Crashes in the News - Thread

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Marc W

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Mar 31, 2017
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857
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Colorado
Cessna went down on a county road a mile or so from my home drome Monday. Good landing since pilot and passenger walked away. Not a great landing as the airplane is not useable now. The road is paved but it is hilly and curvy - not a good place to land a Cessna. The Cessna is at the airport so I will go look at it tomorrow.


This is a picture a friend had:

Cessna crash 6-19-22.jpg
 
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Stolch

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Jan 10, 2022
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55
Dang it. I hope they find out what happened. I graduated Army flight school as a UH-1 aviator.
Hmmm. All the aircraft I flew in the military are mounted on sticks in front of museums. I wonder what that means. Anyway I’m sleepy now, it’s 5 pm after all 🙄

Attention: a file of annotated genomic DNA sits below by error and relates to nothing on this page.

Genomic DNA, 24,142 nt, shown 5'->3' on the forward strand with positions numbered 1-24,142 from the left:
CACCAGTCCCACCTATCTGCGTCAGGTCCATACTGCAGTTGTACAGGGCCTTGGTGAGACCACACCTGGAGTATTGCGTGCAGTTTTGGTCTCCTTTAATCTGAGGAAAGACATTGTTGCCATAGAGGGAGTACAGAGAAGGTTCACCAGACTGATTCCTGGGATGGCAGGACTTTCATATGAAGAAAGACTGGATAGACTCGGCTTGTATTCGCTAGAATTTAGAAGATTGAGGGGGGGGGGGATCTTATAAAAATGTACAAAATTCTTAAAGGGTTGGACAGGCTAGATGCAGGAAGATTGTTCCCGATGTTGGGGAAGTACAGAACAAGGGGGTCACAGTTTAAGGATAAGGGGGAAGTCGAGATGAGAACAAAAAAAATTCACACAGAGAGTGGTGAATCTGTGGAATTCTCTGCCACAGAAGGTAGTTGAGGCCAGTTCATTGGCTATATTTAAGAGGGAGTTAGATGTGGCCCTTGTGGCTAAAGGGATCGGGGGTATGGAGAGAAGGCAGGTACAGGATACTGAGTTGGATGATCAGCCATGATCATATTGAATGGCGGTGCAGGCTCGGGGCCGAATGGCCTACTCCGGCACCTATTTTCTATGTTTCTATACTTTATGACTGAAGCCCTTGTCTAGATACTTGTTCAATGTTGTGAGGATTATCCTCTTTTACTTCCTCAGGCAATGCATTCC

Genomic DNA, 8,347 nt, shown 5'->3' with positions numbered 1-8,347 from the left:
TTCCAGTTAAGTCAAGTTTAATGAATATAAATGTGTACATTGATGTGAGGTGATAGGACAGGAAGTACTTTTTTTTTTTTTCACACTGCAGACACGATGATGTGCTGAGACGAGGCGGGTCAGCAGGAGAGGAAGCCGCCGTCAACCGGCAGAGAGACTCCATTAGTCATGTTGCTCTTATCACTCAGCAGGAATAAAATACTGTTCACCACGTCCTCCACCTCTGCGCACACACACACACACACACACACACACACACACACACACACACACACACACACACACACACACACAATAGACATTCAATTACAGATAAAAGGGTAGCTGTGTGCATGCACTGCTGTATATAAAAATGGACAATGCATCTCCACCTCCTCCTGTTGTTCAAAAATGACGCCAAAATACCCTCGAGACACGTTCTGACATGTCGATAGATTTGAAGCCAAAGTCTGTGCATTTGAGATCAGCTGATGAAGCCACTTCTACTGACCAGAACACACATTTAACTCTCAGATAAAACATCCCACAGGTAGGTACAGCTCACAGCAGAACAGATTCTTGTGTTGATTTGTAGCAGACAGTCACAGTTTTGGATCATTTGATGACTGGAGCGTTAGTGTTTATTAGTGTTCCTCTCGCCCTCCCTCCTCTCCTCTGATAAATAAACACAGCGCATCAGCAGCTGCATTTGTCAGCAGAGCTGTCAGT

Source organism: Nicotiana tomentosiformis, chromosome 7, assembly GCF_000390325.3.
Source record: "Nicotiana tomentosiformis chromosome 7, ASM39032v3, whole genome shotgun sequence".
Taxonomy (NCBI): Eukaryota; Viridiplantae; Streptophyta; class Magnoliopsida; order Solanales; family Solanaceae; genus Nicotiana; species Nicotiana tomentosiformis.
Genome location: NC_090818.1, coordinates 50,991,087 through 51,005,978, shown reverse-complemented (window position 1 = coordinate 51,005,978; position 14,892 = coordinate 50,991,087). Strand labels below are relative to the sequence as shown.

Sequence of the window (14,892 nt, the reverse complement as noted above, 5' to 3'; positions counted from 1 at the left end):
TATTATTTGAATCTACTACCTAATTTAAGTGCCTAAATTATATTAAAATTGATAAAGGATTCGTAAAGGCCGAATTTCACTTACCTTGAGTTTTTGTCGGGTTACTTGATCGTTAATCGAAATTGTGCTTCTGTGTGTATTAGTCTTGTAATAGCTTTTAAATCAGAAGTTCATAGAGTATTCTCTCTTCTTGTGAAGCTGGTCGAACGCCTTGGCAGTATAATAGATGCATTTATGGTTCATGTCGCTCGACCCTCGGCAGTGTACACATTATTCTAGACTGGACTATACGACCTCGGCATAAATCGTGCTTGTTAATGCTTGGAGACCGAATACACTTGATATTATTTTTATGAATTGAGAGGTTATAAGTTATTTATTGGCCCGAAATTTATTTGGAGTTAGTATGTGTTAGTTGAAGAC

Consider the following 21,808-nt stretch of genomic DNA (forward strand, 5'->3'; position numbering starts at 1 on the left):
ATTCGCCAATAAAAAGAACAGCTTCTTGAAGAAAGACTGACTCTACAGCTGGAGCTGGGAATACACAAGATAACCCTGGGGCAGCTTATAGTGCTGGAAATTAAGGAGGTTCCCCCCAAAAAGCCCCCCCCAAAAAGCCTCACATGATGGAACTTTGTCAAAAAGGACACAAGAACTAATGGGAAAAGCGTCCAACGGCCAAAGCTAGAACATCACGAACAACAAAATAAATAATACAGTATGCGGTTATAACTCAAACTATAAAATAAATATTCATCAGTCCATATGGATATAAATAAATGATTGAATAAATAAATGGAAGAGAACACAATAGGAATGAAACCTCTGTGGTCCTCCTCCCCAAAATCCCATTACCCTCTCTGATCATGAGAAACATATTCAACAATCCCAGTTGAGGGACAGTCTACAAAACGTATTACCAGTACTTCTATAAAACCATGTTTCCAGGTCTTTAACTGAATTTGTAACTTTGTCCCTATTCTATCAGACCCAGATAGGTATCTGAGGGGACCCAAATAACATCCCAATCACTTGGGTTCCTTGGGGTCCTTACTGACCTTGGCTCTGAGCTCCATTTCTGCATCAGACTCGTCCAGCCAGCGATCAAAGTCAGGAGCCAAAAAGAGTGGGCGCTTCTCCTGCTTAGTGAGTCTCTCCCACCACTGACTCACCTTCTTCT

Pops

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Jan 1, 2013
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USA.
RIP to all involved, and of course very sad to hear of the loss of a combat veteran Huey. I have a good friend who flew B models and everything else.
I knew the owner. Every May there is a picnic at Benny Mallory's airport and the owner was always there with the Huey. He was also an old friend of Benny Mallory. Benny was also a helicopter instructor and examiner.
 
Joined
Feb 17, 2014
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Location
Grantham, NH
Shades of Johnny Miller! :)
We had a guy show up at Post Mills with one of these early American Autogyro units about 15 years ago: rolled it up into a ball on his first attempt at flight. I‘ve looked at AA’s gyros with a bit of a jaundiced eye ever since (which isn’t fair to AA, I admit, but fair is where they show pigs...).
 

wktaylor

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Sep 5, 2003
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Location
Midwest USA